Under Armour Inc. shares fell 3.3% in Thursday trading after the stock was downgraded to hold from buy by Stifel, with analysts highlighting the challenges facing the sports and athletic category in 2022.
“We remain impressed with turnaround achievements and strategic direction,” wrote analysts led by Jim Duffy. However, Stifel says higher inventory at outlets raises the possibility of more discounting to come.
“Earnings upside becomes more dependent on revenue acceleration/upside for which visibility is challenging and our confidence is low,” the note said. “Checks showing higher levels of outlet inventory vs. pre-pandemic levels raise concern of a return of promotional pressure to margins.”
Moreover, upside potential is lowered by difficult comparisons ahead for sports apparel and shoes. In a separate note reviewing a number of companies, Stifel says demand was higher than supply in 2021, with shoppers bolstered by fiscal stimulus cash. Companies that are more dependent on wholesale channels could be at a disadvantage.
“Inflation, however, is outpacing growth in nominal disposable income and year to year growth in consumer discretionary spending capacity is set to slow meaningfully as stimulus benefits fade,” analysts said.
“As 2022 unfolds, the industry will try to rebalance supply with demand.”
Among the companies in which Stifel has confidence are Allbirds Inc. BIRD, -5.23%, Lululemon Athletica Inc. LULU, -2.31%, On Holding AG ONON, -0.86% and Nike Inc. NKE, +0.22%, though analysts cut their price target on Nike shares to $202 from $213. All of these stocks are rated buy.
Stifel cut Dick’s Sporting Goods Inc.’s DKS, -3.91% price target to $113 from $130 and maintained the hold stock rating.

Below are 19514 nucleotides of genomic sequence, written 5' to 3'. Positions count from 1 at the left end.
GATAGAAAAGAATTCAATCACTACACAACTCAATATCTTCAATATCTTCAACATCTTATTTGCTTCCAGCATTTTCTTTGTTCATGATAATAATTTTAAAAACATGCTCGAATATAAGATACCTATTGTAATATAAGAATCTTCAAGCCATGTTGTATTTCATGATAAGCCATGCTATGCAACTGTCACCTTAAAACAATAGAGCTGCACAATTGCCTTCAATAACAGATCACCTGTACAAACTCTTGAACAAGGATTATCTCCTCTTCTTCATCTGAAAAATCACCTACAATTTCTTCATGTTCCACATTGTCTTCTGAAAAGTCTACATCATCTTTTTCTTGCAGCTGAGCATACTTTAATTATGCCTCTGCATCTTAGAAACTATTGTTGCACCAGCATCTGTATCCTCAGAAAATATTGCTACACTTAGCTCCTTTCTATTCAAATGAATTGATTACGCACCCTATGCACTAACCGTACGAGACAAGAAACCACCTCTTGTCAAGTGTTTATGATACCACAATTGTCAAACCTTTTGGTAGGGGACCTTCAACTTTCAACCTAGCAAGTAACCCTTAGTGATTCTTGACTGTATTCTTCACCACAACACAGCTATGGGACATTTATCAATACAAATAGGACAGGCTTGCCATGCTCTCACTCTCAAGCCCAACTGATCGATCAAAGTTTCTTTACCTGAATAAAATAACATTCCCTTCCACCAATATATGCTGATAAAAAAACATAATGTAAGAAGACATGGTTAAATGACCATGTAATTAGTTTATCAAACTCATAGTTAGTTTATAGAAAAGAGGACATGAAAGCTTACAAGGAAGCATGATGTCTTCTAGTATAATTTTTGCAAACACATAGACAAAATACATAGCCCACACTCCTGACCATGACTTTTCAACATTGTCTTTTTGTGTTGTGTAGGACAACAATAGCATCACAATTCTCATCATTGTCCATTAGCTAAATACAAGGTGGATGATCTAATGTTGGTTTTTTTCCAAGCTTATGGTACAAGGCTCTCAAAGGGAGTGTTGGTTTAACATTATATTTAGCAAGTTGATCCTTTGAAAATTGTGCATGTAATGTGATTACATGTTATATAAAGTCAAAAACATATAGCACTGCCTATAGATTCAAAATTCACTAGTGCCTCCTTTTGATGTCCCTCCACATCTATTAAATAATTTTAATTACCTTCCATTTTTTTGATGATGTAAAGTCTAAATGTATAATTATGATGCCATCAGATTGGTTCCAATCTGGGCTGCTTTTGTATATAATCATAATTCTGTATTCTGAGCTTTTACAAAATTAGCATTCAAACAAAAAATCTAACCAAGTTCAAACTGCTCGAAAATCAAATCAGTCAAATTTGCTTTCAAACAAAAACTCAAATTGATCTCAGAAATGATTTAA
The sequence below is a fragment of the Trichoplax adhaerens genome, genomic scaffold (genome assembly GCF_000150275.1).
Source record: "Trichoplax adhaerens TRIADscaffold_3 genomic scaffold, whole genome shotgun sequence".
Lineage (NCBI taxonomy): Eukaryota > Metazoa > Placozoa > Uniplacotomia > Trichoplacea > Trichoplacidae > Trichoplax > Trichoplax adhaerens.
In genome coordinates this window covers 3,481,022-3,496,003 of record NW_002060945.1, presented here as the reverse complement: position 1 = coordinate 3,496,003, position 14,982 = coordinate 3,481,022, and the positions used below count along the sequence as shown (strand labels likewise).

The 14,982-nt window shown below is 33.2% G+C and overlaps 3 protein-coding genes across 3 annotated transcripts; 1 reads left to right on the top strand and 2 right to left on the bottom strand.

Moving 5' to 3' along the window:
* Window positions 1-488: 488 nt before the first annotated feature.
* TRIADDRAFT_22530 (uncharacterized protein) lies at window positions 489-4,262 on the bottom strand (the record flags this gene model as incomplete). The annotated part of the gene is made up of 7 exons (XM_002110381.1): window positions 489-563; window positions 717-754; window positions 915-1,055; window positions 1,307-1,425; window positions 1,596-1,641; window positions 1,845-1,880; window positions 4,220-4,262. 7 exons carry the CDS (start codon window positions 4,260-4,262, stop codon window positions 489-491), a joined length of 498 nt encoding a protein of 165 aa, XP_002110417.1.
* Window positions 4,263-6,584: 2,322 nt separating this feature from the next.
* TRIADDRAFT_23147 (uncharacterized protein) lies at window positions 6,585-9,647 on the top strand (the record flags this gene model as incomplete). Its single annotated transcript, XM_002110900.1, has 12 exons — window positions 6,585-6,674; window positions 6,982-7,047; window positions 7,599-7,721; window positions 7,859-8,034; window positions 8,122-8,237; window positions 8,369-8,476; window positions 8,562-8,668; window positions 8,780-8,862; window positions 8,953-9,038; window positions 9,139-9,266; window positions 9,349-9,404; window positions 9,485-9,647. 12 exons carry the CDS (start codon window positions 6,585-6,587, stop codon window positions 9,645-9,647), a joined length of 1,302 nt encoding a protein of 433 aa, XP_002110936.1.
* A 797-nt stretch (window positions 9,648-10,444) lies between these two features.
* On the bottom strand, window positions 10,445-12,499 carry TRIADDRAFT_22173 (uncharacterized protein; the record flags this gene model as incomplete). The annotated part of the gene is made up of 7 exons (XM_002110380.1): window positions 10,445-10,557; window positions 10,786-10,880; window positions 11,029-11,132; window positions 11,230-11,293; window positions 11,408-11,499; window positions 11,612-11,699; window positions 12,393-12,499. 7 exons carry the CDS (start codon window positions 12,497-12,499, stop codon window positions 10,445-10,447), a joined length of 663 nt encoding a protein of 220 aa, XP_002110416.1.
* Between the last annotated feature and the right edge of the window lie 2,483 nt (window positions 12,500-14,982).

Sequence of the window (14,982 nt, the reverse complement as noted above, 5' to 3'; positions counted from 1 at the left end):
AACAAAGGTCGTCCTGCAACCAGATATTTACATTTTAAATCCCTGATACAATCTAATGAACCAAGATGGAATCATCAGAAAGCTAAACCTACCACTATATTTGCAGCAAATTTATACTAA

“[W]e remain mindful that the combination of stimulus, catch-up spending in team sports, and tight inventory supply have been a powerful elixir to full-margin consumer demand,” the note said.
As industry inventories start to normalize, e-commerce margins could see pressure from comparison shopping, said the note.
Stifel also downgraded Columbia Sportswear Co. COLM, -3.05% to hold from buy, and cut its price target to $111 from $126.
“With unseasonably warm temperatures and late arrival of any measurable snowfall to key population centers in the U.S., we are concerned about U.S. wholesale channel partner and U.S. DTC sell-through of outerwear and boots season to date,” analysts wrote in a third note.
At the same time, supply chain delays and late arrival of goods could create an inventory overhang, promotional pressure on margins, and “more subdued” wholesale orders for the second half, said the note.
Analysts expect the massive supply-chain pressure in 2021 to ease in 2022. But for Columbia Sportswear, and other companies, this could come with a separate set of problems.
“Important drivers of 2021 margins to multi-year highs have been lower promotional activity, lower wholesale customer accommodations, and lower closeouts,” Stifel said in the Columbia downgrade note.
“Inventory excess carried into 2022 could cause these drivers to reverse. We note, these dynamics are not necessarily Columbia specific. Broader category influence could trigger reactive promotion that changes the competitive backdrop from the goldilocks conditions for full-priced selling in 2021.”
Columbia Sportswear stock fell 2.4% in Thursday trading. Shares have fallen 15.1% for the year.
Under Armour stock is up nearly 26% for 2021, outpacing the benchmark S&P 500 index SPX, -0.53%, which has gained 25.1%.